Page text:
Tonight is the first episode of season two of the television show Sleepy Hollow. While I am not a T.V. watcher, I watched the first episode last year because the show touches on local interests of mine. I have periodically posted about Sleepy Hollow since my second year of blogging, and I like to visit the area, made famous by Washington Irving's story of the Headless Horseman. Note, the Legend of Sleepy Hollow is not a legend, and there was no town named Sleepy Hollow until 1996 (I covered that in my first linked post)- "Sleepy Hollow" referred to the valley of the Pocantico River as it wound through the hills on the North Side of a village named North Tarrytown.
Now, regarding Irving's story... there was a real man named Ichabod Crane. Washington Irving met Ichabod Crane in 1814- he was aide de camp to Daniel D. Tompkins, then governor of New York State. At the time, the War of 1812 was in full swing. Irving accompanied Gov. Tompkins on an inspection tour of forts on the border of our hated Canadian enemy, where he met Ichabod Crane.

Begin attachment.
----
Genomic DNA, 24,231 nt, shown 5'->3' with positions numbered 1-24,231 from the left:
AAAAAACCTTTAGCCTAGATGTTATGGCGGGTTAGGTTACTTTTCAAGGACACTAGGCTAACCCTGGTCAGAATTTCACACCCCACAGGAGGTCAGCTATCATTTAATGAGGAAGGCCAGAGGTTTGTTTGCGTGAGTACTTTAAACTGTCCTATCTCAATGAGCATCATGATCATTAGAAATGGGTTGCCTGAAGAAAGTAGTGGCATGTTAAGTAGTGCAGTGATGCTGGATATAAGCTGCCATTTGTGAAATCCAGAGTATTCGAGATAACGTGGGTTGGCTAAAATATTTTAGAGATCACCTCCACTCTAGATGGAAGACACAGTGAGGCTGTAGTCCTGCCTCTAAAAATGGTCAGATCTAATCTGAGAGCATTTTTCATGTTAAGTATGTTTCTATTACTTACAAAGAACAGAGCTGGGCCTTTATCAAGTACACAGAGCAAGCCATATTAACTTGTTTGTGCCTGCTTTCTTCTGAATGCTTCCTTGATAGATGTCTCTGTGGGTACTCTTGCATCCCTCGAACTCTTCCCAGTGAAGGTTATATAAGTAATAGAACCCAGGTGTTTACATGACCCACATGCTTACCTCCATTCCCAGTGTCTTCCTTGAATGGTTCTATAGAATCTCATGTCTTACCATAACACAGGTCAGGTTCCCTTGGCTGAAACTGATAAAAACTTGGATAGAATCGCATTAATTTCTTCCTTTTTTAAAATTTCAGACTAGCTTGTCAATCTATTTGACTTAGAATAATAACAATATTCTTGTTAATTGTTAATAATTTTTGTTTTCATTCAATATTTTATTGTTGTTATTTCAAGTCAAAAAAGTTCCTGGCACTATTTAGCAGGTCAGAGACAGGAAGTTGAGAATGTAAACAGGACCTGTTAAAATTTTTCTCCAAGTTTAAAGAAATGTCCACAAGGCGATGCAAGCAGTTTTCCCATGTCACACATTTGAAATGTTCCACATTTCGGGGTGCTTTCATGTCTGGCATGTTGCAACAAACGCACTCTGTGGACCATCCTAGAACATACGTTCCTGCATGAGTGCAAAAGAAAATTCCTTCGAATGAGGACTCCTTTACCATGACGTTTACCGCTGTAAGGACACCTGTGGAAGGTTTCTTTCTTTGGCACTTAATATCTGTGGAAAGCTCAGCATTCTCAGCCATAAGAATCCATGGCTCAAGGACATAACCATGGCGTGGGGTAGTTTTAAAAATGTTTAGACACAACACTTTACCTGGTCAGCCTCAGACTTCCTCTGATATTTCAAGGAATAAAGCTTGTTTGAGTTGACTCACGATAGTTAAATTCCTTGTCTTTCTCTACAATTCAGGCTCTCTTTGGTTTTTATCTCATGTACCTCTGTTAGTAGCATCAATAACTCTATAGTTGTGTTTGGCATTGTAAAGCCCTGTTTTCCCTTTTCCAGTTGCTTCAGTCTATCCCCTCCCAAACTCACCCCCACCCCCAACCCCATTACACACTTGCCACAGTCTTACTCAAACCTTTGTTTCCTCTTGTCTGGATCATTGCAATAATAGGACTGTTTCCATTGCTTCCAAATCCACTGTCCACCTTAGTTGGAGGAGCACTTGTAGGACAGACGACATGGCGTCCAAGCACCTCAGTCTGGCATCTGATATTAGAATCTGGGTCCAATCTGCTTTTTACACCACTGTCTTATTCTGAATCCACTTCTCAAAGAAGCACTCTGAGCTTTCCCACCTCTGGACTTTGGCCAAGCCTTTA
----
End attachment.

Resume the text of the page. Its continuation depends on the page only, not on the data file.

Irving wrote the Legend of Sleepy Hollow in 1820 while living in England- the story was written by Irving under the psedonym "Geoffrey Crayon, Gentleman" and attributed by "Crayon" to the fictional "narrator" Diedrich Knickerbocker... pseudonyms all the way down, it would seem. The 1820 Sketch Book of Geoffrey Crayon, Gent. was a popular best seller on both sides of the Atlantic shortly after it was released. The real Ichabod Crane went on to have a distinguished military career, and was a colonel on active duty when he died in 1857. I'd love to know what Crane's feelings were about sharing his name with a wildly popular but somewhat ridiculous comedic character.
THANKS A LOT, IRVING!!!